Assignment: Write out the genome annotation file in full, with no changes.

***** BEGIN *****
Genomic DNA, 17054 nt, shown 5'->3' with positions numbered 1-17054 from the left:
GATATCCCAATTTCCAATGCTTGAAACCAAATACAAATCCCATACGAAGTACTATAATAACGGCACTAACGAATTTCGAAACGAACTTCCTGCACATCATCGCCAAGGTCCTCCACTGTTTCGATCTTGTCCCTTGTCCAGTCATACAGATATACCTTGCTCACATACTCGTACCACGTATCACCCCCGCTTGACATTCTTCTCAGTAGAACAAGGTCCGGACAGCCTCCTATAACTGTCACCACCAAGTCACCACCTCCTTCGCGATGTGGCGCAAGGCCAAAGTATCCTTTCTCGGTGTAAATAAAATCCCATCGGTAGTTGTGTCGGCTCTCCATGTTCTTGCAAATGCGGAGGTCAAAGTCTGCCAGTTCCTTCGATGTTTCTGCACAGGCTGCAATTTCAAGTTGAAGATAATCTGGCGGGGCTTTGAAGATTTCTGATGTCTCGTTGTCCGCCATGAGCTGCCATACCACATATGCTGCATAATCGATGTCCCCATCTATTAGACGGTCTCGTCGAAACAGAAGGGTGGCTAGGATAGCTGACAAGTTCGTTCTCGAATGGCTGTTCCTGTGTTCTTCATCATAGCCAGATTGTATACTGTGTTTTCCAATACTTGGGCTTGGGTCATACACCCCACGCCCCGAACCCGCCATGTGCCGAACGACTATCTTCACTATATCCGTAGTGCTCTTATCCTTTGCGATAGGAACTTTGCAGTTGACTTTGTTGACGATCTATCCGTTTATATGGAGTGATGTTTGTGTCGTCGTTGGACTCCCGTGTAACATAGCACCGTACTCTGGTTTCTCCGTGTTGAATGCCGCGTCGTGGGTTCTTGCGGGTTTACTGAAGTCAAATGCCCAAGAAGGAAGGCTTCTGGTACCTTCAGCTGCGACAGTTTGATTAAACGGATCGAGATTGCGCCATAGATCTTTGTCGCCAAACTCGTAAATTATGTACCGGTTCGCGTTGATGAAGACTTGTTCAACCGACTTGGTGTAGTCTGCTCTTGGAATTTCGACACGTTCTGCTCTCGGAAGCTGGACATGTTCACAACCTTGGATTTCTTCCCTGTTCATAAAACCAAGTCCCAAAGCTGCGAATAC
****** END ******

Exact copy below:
Genomic DNA, 17054 nt, shown 5'->3' with positions numbered 1-17054 from the left:
GATATCCCAATTTCCAATGCTTGAAACCAAATACAAATCCCATACGAAGTACTATAATAACGGCACTAACGAATTTCGAAACGAACTTCCTGCACATCATCGCCAAGGTCCTCCACTGTTTCGATCTTGTCCCTTGTCCAGTCATACAGATATACCTTGCTCACATACTCGTACCACGTATCACCCCCGCTTGACATTCTTCTCAGTAGAACAAGGTCCGGACAGCCTCCTATAACTGTCACCACCAAGTCACCACCTCCTTCGCGATGTGGCGCAAGGCCAAAGTATCCTTTCTCGGTGTAAATAAAATCCCATCGGTAGTTGTGTCGGCTCTCCATGTTCTTGCAAATGCGGAGGTCAAAGTCTGCCAGTTCCTTCGATGTTTCTGCACAGGCTGCAATTTCAAGTTGAAGATAATCTGGCGGGGCTTTGAAGATTTCTGATGTCTCGTTGTCCGCCATGAGCTGCCATACCACATATGCTGCATAATCGATGTCCCCATCTATTAGACGGTCTCGTCGAAACAGAAGGGTGGCTAGGATAGCTGACAAGTTCGTTCTCGAATGGCTGTTCCTGTGTTCTTCATCATAGCCAGATTGTATACTGTGTTTTCCAATACTTGGGCTTGGGTCATACACCCCACGCCCCGAACCCGCCATGTGCCGAACGACTATCTTCACTATATCCGTAGTGCTCTTATCCTTTGCGATAGGAACTTTGCAGTTGACTTTGTTGACGATCTATCCGTTTATATGGAGTGATGTTTGTGTCGTCGTTGGACTCCCGTGTAACATAGCACCGTACTCTGGTTTCTCCGTGTTGAATGCCGCGTCGTGGGTTCTTGCGGGTTTACTGAAGTCAAATGCCCAAGAAGGAAGGCTTCTGGTACCTTCAGCTGCGACAGTTTGATTAAACGGATCGAGATTGCGCCATAGATCTTTGTCGCCAAACTCGTAAATTATGTACCGGTTCGCGTTGATGAAGACTTGTTCAACCGACTTGGTGTAGTCTGCTCTTGGAATTTCGACACGTTCTGCTCTCGGAAGCTGGACATGTTCACAACCTTGGATTTCTTCCCTGTTCATAAAACCAAGTCCCAAAGCTGCGAATAC